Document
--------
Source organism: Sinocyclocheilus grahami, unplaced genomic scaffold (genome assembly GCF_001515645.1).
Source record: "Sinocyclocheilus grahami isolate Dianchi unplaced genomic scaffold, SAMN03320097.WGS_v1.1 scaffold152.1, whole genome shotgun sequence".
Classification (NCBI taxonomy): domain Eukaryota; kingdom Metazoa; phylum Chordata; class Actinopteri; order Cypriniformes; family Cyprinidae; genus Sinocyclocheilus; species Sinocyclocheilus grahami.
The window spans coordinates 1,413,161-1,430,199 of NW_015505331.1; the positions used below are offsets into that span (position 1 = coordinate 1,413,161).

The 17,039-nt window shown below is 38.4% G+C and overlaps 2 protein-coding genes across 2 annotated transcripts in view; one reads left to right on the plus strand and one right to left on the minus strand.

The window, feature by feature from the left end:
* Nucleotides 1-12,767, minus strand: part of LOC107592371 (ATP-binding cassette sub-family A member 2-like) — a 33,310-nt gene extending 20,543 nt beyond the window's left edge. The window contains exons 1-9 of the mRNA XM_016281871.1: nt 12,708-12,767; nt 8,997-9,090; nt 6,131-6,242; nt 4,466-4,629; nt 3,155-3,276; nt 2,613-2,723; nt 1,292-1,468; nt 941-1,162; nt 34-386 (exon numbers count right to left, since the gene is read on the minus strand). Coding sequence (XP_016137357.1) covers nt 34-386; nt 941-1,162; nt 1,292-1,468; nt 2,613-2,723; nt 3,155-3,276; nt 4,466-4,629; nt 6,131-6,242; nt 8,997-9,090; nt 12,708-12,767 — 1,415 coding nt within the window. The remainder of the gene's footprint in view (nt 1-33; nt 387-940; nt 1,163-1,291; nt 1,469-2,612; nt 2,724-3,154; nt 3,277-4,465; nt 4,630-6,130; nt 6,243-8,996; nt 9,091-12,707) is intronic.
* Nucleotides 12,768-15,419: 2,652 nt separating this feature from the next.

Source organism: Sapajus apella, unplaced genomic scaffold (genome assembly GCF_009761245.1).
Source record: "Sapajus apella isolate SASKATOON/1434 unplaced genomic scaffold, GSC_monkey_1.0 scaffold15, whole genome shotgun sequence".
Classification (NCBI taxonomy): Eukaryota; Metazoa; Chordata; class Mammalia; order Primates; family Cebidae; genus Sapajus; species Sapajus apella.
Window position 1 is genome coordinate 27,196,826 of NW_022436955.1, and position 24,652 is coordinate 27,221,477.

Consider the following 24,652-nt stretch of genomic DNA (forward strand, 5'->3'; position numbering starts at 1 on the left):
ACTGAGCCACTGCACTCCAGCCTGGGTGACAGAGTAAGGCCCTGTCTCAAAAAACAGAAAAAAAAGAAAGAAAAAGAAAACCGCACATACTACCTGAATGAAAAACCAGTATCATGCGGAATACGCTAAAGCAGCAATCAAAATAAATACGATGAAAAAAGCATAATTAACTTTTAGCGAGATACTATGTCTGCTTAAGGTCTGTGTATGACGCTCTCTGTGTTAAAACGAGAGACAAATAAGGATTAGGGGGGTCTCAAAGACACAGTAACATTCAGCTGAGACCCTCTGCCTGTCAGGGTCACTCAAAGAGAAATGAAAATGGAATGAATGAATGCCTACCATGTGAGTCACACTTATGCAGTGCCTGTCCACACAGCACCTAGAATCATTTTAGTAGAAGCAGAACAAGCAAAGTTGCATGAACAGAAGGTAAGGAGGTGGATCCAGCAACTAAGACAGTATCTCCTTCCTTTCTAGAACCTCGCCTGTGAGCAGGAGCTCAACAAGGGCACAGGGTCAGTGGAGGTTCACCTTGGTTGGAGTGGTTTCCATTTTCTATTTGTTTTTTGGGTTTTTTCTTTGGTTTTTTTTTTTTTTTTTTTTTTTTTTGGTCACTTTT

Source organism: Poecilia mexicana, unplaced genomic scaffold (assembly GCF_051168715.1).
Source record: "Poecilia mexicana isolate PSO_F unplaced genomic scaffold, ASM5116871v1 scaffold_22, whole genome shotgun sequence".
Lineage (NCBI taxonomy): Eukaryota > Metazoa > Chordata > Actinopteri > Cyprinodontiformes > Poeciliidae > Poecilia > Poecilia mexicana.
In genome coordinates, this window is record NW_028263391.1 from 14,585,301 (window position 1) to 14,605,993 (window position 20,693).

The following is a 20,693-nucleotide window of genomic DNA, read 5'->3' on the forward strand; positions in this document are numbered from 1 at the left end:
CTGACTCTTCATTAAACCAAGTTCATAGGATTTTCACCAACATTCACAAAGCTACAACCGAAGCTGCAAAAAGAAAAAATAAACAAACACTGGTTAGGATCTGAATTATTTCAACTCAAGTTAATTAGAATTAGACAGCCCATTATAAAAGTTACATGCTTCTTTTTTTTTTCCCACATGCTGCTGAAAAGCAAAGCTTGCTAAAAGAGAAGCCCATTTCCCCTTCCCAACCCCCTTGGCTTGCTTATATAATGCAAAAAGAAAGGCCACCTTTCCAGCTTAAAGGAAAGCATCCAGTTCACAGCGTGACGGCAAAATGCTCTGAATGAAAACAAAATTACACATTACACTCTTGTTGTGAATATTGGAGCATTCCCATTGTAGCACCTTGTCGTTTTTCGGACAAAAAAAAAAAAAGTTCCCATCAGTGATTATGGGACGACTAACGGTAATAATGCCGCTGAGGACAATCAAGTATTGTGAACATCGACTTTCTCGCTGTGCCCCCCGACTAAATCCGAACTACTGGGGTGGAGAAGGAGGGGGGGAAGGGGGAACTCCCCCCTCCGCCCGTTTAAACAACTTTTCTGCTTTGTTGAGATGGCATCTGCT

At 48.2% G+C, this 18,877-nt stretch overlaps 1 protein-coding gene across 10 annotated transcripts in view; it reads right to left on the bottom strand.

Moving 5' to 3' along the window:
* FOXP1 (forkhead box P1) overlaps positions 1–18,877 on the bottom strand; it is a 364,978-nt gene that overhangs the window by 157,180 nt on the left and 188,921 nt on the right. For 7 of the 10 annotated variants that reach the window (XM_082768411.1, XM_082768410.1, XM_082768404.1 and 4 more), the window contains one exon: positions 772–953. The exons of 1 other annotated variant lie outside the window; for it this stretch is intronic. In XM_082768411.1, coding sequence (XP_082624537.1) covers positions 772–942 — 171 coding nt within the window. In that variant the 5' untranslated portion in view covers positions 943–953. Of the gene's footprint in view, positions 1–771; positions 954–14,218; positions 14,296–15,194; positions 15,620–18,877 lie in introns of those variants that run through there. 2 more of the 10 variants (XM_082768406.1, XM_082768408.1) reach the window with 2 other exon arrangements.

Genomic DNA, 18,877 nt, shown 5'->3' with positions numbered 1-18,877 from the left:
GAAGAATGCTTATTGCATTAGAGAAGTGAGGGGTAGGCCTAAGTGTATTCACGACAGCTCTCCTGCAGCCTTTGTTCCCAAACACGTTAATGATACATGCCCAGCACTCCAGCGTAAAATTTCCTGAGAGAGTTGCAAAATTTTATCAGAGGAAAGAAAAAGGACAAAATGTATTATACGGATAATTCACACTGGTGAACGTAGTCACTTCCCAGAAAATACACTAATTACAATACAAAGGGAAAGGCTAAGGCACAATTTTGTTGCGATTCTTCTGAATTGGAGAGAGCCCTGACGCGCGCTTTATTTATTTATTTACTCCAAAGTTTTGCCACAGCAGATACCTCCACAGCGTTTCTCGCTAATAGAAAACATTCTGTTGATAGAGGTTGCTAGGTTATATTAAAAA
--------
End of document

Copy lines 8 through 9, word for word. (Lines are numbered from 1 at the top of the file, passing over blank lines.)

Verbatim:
* Nucleotides 12,768-15,419: 2,652 nt separating this feature from the next.

Source organism: Sapajus apella, unplaced genomic scaffold (genome assembly GCF_009761245.1).